(1) HOUSTON vs. (5) MIAMI FLA.

Football meetings: 18

Boasting the most gridiron history of any Sweet 16 matchup in 2023, Houston and Miami Fla. met at least once during each decade between 1950-2000 with seven meetings coming back-to-back from 1970-76. The Hurricanes lead the all-time series 11-7 and have won seven straight including the most recent game, a 14-13 decision in 2006 in Miami with Larry Coker on one sideline and Art Briles on the other. The Cougars last win came 47 years ago, a 21-16 victory in H-town in 1976.


Football meetings: Zero

Creighton (located in Omaha, Nebraska) fielded a football team from 1900-42, playing from 1922-27 as members of the North Central Conference and from 1928-42 as members of the Missouri Valley Conference. It won the NCC in 1925 and 1927 and the MVC in 1936. Both football and basketball were suspended for World War II with only basketball making a return. Princeton – which played in the first-ever college football game vs. Rutgers in 1869 – is an FCS Ivy League program with 28 claimed national championships. Though the NCAA only recognizes 15 of the Tigers’ titles that number includes 11 of the 28 championships awarded before 1897.

(2) TEXAS vs. (3) XAVIER

Football meetings: Zero

Xavier was represented on the gridiron from 1900-43 and again from 1946-73 but in all those years never crossed paths with the Longhorns. The Musketeers went 18-2 from 1949-50 (just 24 years before dropping football) with the only losses coming vs. Kentucky in ’49 and at Cincinnati the next season. The 1949 squad capped off its campaign with a 33-21 win over Arizona State in the Salad Bowl, a post-season game played annually from 1948-55 in Phoenix, Arizona.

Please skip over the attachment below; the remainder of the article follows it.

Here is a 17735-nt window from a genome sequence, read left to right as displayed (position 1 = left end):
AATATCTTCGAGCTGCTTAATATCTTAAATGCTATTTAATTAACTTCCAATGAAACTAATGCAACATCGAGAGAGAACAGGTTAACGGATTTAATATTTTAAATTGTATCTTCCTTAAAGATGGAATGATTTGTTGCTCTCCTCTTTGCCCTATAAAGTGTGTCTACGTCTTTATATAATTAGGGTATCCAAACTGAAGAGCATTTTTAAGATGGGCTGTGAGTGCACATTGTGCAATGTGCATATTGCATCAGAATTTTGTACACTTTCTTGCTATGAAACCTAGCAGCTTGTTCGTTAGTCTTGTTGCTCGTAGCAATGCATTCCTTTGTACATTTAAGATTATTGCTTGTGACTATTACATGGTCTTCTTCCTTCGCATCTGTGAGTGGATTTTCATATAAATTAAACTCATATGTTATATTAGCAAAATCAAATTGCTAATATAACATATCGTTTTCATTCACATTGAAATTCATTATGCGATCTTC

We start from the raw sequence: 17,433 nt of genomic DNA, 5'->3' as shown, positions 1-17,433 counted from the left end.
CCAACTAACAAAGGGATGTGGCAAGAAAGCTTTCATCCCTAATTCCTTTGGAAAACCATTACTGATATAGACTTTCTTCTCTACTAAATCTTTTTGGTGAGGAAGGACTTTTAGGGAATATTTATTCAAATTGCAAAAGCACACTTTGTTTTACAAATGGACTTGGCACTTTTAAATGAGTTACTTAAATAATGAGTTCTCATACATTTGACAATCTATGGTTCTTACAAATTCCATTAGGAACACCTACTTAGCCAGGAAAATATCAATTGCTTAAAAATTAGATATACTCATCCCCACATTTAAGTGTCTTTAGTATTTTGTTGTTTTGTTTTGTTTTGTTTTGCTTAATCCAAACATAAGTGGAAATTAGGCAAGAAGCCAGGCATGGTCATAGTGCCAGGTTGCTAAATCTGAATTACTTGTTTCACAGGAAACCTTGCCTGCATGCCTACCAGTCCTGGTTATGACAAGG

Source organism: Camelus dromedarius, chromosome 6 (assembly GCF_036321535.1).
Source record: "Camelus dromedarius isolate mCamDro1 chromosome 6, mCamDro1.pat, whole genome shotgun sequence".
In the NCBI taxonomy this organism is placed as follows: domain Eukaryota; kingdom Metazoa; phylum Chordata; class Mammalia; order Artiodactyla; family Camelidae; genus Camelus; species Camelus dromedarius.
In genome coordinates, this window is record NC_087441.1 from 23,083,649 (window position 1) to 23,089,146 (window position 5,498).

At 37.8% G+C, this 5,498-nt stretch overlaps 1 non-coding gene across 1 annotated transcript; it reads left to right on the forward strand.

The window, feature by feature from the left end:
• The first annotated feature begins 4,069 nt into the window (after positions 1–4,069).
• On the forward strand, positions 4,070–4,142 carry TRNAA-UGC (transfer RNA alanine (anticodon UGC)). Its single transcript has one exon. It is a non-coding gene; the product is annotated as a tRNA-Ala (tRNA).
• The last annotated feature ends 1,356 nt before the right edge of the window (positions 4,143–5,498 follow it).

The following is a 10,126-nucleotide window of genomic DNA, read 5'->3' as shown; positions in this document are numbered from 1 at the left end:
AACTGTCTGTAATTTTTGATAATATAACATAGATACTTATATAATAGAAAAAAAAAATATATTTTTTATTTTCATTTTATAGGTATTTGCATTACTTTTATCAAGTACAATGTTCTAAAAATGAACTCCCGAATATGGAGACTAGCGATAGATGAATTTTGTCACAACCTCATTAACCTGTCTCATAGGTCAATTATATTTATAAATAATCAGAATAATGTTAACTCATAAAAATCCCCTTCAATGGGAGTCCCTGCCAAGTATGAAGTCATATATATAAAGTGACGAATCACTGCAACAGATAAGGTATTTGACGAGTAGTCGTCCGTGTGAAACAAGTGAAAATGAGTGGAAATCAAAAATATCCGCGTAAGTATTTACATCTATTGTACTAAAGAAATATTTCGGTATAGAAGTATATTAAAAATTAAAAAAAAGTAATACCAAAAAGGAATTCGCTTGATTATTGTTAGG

Historical data courtesy of Sports Reference/College Football.

Comments (5)

I’m really surprised that Arkansas has never faced Notre Dame in football. I could easily see future scheduled non-conference games of UConn at Arkansas, FAU at Tennessee and San Diego State at Alabama – especially if the SEC teams happen to lose next weekend and want some kind of revenge.

Arkansas would have played ND in 2020, but Covid. I’ve deemed it the Lou Holtz Bowl for the series.

ND @ Arkansas in 2025

Arkansas @ ND in 2028 (2020 replacement)

In 1971 Marshall beat Xavier 15-13 for their first win after the 1970 team was decimated in a plane crash.

You would also think that Kansas State and Michigan State would have bumped into each other at least a few times since 1958. Big Ten and Big 8, back when Big 8 teams needed 5 NC games to complete their schedules.

I am a Connecticut fan (I hate UConn moniker) and when I say that, I include football. I think they can make as an independent in football. I didn’t think that when they did so, but the Big East brand means a lot to the fans, alumni. The women’s team has—in a way–come back to down to earth because The American conference just didn’t “suit.” Love that they’re back in the Big East.

I like how they schedule in football. They play teams that they believe are 50/50 games. Better to play Duke at home, then Alabama away (they are going to Knoxville this year, but they also scheduled Sacred Heart).

You’re seeing the basketball team get its mojo back after treading water in the American. I like the American, but it wasn’t good for Connecticut athletics.

This was a nice piece! Great website!